25 Nov 2010
If you are like most business owners, you went into business because you are passionate about AND good at WHAT you do… and you wanted the autonomy and financial freedom of owning your own business. You were probably thinking, “as long as I am good at what I do, how hard can it be to make a decent living and support my family?” And you have probably discovered that it is actually harder than you thought.
Here’s the problem…
You may be one of the 97% of small business owners who discover that although you work incredibly hard and your sales seem to be increasing each month, you have little to show for it financially. Perhaps you are already doing well but you are unsure how to accelerate your results or expand your business? Or you may simply be wondering why you are struggling to pay the bills lately even though your accountant says that you are making a good “profit”.
One of the biggest problems is that business owners often convince themselves that being busy is what business is all about. And you tell yourself “as long as I work hard and do my best, there is not much else that I can do”. Everyone knows that we’re supposed to work smarter, not harder, but the challenge lies in knowing HOW to do that. And in the meantime, you may have found it just seems easier to do everything…just in case it’s important, or makes a difference.
So, if you’re supposed to do less, HOW do you figure out what is critical or what will have the biggest impact?
We live in a world with a million possible distractions, pressures, emergencies and interruptions, how can we stay possibly stay focused (on our goals) and sane?
There are always going to be several things constantly competing for my your time – marketing campaigns to design, team members to manage, customers to respond to, business opportunities to explore, issues to follow up, personal commitments etc. However, whenever you try to work on too many things at the same time, inevitably none of them ever gets done.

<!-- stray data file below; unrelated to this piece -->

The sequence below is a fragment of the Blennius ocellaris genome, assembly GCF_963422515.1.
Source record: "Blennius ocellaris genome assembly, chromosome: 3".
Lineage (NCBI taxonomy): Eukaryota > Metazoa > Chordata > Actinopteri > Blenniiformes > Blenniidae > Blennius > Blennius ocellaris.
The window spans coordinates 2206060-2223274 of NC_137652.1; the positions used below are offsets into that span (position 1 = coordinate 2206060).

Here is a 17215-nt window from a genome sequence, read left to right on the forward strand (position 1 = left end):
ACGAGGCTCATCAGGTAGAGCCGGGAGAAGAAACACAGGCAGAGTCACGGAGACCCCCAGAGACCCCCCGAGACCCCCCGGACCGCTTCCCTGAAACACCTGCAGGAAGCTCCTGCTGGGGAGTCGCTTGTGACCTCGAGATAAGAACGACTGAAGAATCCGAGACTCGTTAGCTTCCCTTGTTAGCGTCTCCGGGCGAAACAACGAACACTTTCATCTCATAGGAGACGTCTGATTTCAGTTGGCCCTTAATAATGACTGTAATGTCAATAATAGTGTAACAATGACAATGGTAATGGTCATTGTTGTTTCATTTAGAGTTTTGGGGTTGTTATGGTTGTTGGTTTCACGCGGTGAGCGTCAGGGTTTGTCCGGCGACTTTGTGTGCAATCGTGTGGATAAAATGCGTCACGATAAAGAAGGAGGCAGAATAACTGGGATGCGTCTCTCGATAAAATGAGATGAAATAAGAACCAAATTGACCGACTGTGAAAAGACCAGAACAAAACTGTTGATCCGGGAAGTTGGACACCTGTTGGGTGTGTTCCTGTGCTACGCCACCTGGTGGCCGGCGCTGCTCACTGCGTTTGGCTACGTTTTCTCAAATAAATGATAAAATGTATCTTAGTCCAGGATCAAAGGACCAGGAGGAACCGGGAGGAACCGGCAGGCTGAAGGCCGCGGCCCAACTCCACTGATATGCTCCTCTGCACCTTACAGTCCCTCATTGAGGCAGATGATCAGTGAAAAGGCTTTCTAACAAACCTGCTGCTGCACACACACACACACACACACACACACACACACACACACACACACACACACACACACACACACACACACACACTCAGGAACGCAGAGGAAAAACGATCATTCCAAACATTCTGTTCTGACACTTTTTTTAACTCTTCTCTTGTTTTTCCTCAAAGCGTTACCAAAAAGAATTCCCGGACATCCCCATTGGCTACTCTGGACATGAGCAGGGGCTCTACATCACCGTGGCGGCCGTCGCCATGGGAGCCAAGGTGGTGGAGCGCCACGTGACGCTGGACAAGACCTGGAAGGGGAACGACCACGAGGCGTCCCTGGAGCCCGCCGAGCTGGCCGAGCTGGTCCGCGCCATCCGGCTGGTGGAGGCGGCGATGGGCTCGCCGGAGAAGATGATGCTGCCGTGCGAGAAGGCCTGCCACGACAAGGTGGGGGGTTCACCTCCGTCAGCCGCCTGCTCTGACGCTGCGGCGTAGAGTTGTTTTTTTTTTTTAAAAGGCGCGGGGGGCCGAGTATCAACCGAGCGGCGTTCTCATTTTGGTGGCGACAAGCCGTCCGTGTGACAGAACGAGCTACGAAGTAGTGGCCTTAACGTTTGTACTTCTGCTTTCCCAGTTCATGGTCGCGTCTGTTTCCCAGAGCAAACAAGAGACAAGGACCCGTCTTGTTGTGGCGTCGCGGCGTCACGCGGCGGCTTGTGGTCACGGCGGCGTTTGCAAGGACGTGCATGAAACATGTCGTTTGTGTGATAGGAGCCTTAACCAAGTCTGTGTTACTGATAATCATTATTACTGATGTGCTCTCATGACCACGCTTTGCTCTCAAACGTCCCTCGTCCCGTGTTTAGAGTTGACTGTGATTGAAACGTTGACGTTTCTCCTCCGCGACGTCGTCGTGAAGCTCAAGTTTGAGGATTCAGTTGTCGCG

To assist my clients in staying on track and keeping things simple, I developed the following list of 5 simple techniques/questions to put things into perspective. When in doubt – check the list for guidance.
11 Nov 2010
It has been over 50,000 since human beings lived in caves. All those years ago, life was pretty much about survival – each morning our ancestors would emerge from their caves and scan the horizon for imminent danger. Although things have changed a lot in our external environment in the last few thousand years, in many ways, the wiring in our brains has not. In fact, 90% of what you and I do on a day to day basis is still based on that ancient wiring and survival mentality and it is precisely this legacy that needs to be re-directed to prevent self sabotage from holding you back, personally and professionally.
You see our brains are wired to spot and avoid danger.
Even though the danger may not be “life or death”, we see this dynamic play out in our work environments almost every day. For every daring and outlandish new idea that is proposed by one hopeful soul, there will be a long list of sceptical colleagues who are willing to offer 20 reasons why the idea might fail or cause harm.
So, how does this play out exactly?
“I’m your biggest fan, I’ll follow you until you love me
Baby, there’s no other superstar, you know that I’ll be
Your papa, paparazzi”
In today’s challenging business environment, customers demand more from the products and services they buy—they want what they want, when and how they want it. And if they do not get it from you, they can and will obtain it from one of your competitors. Therefore, creating raving fans—customers who love what you do and are willing to follow, listen and respond to your call(s) to action —can give you a significant strategic advantage and improve your bottom line.
Now some of you may be wondering “what does Lady GaGa have to do with best business and branding tactics?” She’s never attended business school nor does she have a history of entrepreneurship. While it is easy to question her outlandish costumes, her repetitive child-like lyrics, and her over-the-top media stunts, it is hard to ignore her obvious musical talent and her ability to be at the right place at the right time with the right tune. Whether you love or hate her (and 99% of you are definitely in one camp or another), it is difficult to ignore the tremendous achievements of this branding genius.
Less than 18 months ago, she was virtually unknown – and today she has two platinum selling albums and is the envy of artists that have been in the business for decades.
How did she do it?